This time last year we wrote that Aberdeen’s economy was on track to be the fastest growing in Scotland by the end of 2022. The picture is not quite as rosy in 2023, but some sectors are still enjoying a positive outlook amidst a mixed forecast overall.
Scotland’s economy is expected to contract slightly over the course of 2023 before starting a very gradual recovery in 2024. According to the Irwin Mitchell City Tracker which is produced by the Centre for Economics and Business Research (CEBR) Aberdeen will see a slight decline in growth throughout 2023 while Edinburgh and Glasgow will start growing again towards the end of the year.
Many sectors are benefiting from significant investment but the effects on some sectors such as tourism and food and drink will be diluted in the short-term by the cost-of-living crisis.
Which Parts of Aberdeen's Economy Are Growing?
The energy sector continues to support the other parts of Aberdeen’s economy. One reason for this could be that its position of oil and gas capital of Europe is being superseded by its reputation as the green energy king. The UK Government has pledged faith in this new title by granting the North Sea Transition Deal to the city: a partnership that will see a mighty £16 billion investment, over the next ten years, to help the oil and gas sector meet its net-zero target.
Sadly, the boost in green investment is not the only reason for the growth spike: geopolitical unrest has seen oil prices rocket. In addition the Government is pushing to obtain a greater proportion of the country’s energy from domestic sources, and further licenses for exploration and production and likely to be granted. Projects that were previously mothballed have now been bought back to life. As a result 79% of companies in the sector are predicting increased revenues in 2023 and 65% expect to increase recruitment in the next three years. The argument for more reliance on domestic sources is clear; UK exploration and production is seen as more sustainable and reliable.
Record Levels Of Investment In Aberdeen
The Aberdeen City Region Investment Tracker, published in May 2023 by Aberdeen & Grampian Chamber of Commerce, Invest Aberdeen and Opportunity North East paints an exciting picture. There is £15.85 billion of investment planned in the region in the next ten years, across a wide range of sectors. Particular growth areas are offshore wind and hydrogen production and distribution, further enhancing Aberdeen’s low carbon credentials, plus cultural projects like the long-awaited redevelopment of the city centre around Union Street. The South Harbour will also be completed this year, and is already benefiting from the opportunity to accommodate larger cargo vessels as well as cruise ships.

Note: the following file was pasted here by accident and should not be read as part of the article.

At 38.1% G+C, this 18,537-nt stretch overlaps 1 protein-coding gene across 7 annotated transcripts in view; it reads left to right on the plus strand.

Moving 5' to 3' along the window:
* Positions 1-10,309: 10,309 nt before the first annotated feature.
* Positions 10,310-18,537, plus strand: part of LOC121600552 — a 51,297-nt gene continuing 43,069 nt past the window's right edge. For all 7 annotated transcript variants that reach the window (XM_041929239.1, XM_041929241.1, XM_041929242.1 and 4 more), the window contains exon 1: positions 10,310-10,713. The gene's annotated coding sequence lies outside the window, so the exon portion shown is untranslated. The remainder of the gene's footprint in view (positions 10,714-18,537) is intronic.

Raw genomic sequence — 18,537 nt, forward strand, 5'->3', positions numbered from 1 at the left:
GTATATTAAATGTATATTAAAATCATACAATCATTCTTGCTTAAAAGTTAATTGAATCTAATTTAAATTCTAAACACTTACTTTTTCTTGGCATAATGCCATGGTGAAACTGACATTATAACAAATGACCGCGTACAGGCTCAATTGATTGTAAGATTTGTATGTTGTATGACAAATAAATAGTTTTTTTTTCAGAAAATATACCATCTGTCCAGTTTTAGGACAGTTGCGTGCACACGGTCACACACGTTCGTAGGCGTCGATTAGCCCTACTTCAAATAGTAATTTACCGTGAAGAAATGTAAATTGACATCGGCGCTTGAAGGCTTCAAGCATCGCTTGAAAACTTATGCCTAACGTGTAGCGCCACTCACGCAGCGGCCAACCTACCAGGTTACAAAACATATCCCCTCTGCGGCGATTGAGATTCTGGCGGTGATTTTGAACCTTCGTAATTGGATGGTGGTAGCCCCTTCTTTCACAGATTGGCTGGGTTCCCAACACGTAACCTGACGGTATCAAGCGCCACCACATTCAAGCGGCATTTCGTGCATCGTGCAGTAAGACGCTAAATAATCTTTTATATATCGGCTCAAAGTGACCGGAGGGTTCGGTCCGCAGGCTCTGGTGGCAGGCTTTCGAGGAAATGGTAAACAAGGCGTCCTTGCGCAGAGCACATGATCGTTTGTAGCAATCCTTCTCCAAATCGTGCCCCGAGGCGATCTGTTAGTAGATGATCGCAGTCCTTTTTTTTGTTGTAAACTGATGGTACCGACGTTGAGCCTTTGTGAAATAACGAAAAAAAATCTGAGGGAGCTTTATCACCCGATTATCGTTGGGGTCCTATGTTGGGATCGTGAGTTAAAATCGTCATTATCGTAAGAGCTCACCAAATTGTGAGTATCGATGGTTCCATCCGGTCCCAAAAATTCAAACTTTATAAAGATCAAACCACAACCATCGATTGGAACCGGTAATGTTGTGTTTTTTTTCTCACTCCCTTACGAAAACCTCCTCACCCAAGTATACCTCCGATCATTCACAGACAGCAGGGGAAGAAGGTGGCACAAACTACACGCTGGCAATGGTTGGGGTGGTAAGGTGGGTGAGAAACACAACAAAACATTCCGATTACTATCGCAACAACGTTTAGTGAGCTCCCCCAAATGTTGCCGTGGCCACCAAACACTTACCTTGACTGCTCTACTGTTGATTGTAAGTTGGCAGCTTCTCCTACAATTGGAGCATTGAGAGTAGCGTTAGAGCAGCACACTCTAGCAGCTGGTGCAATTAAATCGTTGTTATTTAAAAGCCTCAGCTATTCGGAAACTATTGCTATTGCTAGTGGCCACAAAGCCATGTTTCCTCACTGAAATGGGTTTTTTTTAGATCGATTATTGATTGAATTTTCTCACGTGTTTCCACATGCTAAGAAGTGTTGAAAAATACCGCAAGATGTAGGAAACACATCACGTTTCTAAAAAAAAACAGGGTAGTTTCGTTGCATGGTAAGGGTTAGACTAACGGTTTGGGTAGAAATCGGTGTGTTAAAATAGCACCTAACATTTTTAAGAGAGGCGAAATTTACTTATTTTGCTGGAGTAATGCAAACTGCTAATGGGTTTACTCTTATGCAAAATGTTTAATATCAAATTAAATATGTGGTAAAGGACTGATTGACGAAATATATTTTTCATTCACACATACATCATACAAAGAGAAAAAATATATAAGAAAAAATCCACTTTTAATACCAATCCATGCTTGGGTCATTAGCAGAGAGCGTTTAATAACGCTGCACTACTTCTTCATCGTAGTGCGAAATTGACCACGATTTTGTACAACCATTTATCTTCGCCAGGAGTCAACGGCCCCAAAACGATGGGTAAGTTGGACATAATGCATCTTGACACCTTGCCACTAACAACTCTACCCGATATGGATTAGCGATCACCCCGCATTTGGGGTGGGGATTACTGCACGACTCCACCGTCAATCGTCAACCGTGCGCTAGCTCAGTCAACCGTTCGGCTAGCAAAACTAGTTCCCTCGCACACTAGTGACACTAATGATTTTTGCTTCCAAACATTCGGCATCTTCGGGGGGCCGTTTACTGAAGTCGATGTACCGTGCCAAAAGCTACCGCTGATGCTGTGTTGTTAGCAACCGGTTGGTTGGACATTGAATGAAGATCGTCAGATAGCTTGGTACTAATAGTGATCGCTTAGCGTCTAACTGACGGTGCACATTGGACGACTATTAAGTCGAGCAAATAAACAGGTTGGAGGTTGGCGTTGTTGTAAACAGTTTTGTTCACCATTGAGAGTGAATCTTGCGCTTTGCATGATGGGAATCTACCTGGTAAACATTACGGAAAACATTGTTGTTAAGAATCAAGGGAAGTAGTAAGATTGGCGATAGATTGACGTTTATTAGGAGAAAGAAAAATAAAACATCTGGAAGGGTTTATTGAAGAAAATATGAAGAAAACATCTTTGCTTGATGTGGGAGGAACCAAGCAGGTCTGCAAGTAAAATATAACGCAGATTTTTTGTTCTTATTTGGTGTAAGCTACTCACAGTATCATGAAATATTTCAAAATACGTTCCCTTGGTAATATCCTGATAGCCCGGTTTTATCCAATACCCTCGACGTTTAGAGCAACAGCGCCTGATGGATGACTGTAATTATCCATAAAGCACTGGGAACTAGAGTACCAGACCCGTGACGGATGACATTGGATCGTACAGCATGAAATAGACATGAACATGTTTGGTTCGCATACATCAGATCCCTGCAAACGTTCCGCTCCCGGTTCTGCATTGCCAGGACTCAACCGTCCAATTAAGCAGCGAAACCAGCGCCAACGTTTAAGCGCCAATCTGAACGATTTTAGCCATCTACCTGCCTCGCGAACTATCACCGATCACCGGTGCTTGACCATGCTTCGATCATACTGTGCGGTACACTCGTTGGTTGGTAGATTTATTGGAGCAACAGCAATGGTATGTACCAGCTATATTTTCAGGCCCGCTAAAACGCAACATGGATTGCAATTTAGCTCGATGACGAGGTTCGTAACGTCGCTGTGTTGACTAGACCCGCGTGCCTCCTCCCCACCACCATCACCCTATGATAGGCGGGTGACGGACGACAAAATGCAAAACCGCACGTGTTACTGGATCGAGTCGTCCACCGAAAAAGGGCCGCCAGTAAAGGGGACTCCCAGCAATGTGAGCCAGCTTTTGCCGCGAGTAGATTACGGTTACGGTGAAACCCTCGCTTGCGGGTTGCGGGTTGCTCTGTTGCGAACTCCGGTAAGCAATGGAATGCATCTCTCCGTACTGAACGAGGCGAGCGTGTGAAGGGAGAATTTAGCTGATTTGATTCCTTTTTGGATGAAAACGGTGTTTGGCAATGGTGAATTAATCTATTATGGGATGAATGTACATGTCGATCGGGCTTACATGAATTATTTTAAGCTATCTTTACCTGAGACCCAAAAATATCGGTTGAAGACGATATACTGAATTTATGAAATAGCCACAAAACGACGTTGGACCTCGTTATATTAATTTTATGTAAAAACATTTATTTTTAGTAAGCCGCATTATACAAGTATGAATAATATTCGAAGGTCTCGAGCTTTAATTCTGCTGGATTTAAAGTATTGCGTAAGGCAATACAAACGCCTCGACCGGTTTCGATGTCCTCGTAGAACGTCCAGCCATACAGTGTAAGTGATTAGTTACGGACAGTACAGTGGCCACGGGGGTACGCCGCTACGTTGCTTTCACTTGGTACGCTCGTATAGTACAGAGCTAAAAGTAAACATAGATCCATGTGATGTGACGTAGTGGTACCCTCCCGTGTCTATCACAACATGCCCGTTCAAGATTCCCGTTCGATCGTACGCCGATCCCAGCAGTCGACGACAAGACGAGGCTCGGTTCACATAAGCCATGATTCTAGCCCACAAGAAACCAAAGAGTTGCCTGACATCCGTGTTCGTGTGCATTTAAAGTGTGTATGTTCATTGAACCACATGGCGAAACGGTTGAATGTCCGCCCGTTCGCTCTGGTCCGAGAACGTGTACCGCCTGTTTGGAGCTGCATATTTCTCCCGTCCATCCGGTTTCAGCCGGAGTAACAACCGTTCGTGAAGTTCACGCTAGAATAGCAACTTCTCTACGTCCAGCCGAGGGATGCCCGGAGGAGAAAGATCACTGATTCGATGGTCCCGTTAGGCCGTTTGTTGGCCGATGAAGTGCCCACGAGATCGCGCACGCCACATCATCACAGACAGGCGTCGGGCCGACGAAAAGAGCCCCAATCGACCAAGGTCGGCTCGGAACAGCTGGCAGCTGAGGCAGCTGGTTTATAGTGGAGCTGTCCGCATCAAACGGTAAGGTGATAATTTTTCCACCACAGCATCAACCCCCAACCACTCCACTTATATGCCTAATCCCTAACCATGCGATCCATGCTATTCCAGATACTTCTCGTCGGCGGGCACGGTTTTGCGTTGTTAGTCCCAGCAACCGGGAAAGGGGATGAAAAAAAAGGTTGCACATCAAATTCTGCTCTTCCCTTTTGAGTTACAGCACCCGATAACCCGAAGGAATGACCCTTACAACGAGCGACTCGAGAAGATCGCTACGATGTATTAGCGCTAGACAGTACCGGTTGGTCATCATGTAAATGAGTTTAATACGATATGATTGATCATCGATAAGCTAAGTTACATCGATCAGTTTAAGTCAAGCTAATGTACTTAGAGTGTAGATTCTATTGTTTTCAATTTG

The increased investment is reflected by the positive response in Aberdeen’s office space market.
Aberdeen Office Space Occupation
According to David Smith, managing director of CBRE in Scotland, Aberdeen is experiencing the strongest occupational and employment market it has seen for eight years, finally recovering from the last downturn in the energy market.
Demand in Scotland is high for inviting, energy efficient office space, and refurbished buildings using sustainable methods.
Looking at Savills’ roundup of the Aberdeen Office space market for 2022, office take-up was nearly double the previous year’s figures with rents remaining pretty constant. Moving into 2023, deals in the first quarter of the year were 6% up on the Q1 average although take-up had declined year on year.
Ryden’s view of the start of 2023 is similar, “It has been a disappointing quarter from a take up statistics perspective. However, there are a number of substantial deals ‘under offer’ and requirements in the market seem to be improving. The uncertain political landscape certainly isn’t assisting matters.”
Despite the slow start to the year, Savills forecast that investment in commercial property in Scotland will pick up over the course of 2023 and will exceed last year’s £2.39 billion.
Is the picture in Aberdeen reflected by the UK’s office space market?
British households are being squeezed by high inflation and the soaring cost of living. Not since the Second World War have the size of disposable incomes dropped to such an extent. A declining spiral is reinforced by a lowering of consumer confidence.